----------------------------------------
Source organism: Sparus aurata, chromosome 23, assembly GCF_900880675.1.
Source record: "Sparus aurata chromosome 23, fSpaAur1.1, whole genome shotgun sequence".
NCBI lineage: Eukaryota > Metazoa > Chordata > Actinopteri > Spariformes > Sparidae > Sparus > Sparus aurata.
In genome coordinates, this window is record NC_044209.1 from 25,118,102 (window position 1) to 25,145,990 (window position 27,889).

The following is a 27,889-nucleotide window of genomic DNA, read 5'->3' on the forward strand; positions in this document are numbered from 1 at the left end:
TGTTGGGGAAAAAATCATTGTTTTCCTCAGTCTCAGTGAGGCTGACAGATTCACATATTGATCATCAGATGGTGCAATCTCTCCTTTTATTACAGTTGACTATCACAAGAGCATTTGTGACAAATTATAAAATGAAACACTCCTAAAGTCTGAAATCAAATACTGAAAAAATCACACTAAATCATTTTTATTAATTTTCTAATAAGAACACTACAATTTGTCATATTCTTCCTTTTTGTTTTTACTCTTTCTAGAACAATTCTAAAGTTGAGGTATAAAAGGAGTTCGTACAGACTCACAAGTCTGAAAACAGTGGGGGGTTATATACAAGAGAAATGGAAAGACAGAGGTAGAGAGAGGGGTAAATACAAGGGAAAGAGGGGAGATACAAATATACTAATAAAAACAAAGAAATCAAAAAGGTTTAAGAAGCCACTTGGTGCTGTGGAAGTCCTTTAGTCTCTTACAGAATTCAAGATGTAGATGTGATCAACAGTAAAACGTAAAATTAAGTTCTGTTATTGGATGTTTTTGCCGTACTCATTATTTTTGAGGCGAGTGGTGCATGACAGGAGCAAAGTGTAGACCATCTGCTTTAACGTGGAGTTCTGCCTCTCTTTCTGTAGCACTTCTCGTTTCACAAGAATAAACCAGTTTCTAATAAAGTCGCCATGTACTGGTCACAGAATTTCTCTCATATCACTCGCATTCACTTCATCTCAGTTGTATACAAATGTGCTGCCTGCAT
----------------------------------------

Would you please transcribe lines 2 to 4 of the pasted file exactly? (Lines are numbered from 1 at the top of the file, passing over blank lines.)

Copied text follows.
Source record: "Sparus aurata chromosome 23, fSpaAur1.1, whole genome shotgun sequence".
NCBI lineage: Eukaryota > Metazoa > Chordata > Actinopteri > Spariformes > Sparidae > Sparus > Sparus aurata.
In genome coordinates, this window is record NC_044209.1 from 25,118,102 (window position 1) to 25,145,990 (window position 27,889).